Seeking a Crystal Ball

Everyone is wondering what is going to happen on Medicare. No one can know the answer at this point, but several things are clear:



  • Attention has shifted since Congress left town a month ago. Medicare dominated the summer debate, but enthusiasm has waned for the House and Senate bills as details have become clearer, especially about the drug benefit.

    The August blackout also has pushed energy issues to the top of the congressional docket. In addition, the growing danger in Iraq, the California recall election, and the Democratic presidential race are competing for the nation’s attention. This could mean that the imperative to pass a major Medicare bill also is waning.


  • With every passing day, political calculations become more important than policy decisions. A Medicare bill passed the Senate largely because Democrats decided to participate in a serious process to get a bill written. (House action was a given.) Will Democrats recalculate the odds now that their constituents have seen the details of the drug benefit? Some might conclude that they could make bigger political gains by promising a better benefit if they were in control.

    That’s not to say that the policy issues aren’t tremendously important. They are. But negotiations over fallbacks, premium support, prescription drug importation, and rural issues aren’t the only considerations.


  • There are two big themes before the Medicare conferees: 1) The creation of a new prescription drug benefit, and 2) An opportunity to make critically needed improvements in the Medicare program. Few in the general public are aware that there are two separate issues.

    There is a huge opportunity here to make progress on modernizing this outdated program, which many members oppose, but the price will be a drug benefit, which other members don’t like.

    Harvard Professor Bob Blendon observes that “Congress is between a rock and a hard place. Seniors will be critical of Congress if it does not pass a prescription drug bill, but unhappy if it passes either of the current bills.”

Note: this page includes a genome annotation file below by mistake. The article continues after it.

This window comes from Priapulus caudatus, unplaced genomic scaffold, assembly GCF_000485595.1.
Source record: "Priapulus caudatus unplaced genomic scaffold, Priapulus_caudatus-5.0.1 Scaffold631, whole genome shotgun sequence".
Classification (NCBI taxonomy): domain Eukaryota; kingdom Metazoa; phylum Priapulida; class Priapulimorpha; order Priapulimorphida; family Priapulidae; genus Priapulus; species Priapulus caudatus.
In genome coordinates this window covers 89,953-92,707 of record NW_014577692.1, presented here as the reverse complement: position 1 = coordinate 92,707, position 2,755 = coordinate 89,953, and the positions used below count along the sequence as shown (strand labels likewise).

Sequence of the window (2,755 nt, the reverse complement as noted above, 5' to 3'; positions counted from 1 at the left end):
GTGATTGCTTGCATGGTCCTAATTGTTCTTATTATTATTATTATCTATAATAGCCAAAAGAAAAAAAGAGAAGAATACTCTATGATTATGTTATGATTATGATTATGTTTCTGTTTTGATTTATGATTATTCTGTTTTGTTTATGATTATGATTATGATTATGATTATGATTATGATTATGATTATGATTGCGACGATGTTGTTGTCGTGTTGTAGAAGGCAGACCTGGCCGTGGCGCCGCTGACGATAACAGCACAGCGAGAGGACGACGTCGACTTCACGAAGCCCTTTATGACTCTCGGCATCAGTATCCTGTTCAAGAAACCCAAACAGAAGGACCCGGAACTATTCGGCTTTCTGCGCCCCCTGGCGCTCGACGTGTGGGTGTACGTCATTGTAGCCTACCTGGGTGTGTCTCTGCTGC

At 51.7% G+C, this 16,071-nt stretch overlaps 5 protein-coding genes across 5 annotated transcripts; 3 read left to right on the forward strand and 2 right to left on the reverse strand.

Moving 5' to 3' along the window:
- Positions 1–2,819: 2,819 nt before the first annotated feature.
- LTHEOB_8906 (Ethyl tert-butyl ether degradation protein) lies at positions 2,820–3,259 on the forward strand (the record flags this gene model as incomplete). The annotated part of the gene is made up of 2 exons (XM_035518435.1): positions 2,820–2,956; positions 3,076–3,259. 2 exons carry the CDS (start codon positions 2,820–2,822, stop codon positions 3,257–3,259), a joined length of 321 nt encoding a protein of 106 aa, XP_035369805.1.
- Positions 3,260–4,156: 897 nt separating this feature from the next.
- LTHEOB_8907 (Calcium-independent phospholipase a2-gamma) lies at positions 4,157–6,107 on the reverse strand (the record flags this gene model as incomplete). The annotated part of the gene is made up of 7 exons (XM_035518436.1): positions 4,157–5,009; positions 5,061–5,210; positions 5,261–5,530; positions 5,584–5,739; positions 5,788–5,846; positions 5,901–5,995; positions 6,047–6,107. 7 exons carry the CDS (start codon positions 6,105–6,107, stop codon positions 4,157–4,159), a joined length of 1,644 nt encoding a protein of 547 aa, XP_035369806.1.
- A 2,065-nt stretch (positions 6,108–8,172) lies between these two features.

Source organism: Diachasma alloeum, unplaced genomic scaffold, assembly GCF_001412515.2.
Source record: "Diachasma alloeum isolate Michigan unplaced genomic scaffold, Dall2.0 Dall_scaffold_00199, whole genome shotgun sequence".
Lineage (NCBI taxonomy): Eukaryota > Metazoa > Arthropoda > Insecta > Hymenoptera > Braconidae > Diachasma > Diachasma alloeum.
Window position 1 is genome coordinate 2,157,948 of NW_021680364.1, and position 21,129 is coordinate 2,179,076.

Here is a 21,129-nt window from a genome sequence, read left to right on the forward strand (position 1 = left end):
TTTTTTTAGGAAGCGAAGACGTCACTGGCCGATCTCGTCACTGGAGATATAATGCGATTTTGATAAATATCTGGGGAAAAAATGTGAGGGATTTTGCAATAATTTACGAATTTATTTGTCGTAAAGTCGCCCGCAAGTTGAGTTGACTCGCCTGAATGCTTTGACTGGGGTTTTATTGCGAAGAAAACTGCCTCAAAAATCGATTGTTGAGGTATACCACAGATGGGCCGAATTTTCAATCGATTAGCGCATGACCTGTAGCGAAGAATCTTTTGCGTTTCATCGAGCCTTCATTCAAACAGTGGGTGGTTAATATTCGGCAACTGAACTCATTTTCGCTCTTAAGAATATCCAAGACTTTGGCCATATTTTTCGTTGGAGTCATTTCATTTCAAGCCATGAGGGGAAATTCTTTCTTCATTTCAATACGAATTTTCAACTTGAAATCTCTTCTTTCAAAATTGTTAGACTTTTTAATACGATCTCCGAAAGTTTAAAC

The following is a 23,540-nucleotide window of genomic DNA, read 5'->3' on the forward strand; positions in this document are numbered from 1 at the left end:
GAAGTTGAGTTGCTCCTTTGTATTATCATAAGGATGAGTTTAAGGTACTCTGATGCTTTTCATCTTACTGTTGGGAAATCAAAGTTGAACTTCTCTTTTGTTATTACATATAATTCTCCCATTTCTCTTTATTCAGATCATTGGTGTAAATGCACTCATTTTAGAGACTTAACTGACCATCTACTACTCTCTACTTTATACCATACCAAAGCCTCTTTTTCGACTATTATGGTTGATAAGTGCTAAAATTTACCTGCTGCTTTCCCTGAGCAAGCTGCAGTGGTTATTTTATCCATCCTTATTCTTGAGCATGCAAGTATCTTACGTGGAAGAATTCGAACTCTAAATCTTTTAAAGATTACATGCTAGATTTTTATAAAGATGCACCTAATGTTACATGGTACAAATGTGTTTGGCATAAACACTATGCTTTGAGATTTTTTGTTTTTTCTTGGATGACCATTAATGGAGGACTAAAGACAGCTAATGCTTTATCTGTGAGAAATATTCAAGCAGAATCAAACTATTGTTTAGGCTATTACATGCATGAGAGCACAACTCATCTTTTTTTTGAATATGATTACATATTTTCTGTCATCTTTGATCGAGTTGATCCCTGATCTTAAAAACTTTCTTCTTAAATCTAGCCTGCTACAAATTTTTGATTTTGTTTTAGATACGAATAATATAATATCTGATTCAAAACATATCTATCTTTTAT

On overall Medicare reform, the public is not pumped up in demanding structural changes because the average person doesn’t see much wrong with the program today. The train wreck is in the future.

    As a result, Sen. Kennedy can be expected to continue to hold his ground against reform. At the same time, it’s hard to see Ways and Means Chairman Thomas giving in on his visionary goal of making Medicare a modern and competitive program, shared with Energy Chairman Tauzin and others.


  • Does that mean we have a stalemate? With a Republican president and Senate and House leaders all determined to get a final bill, I discount critics who say that nothing will pass. President Bush, Speaker Hastert, and Majority Leader Frist may wind up being primary players in the final negotiations and, they can, I believe, get a bill.

    But they will need to settle on where they can find a respectable amount of bipartisan agreement.


  • The final compromise may be scaled back from the 2,000 pages of legislation now on the negotiators’ table. It could include: 1) a more targeted drug benefit primarily for low-income seniors without coverage, especially those with large drug bills, 2) a pilot or demonstration project for a new competitive Medicare program, and 3) some reforms, like disease management, to make traditional Medicare better, with more money to providers and existing plans.

    This could mean that the 108th Congress makes a down payment on a Medicare bill, with more to come.

Many other scenarios are possible, of course, so if anybody finds the crystal ball, please give me a call.

Grace-Marie Turner

SHARE THIS ARTICLE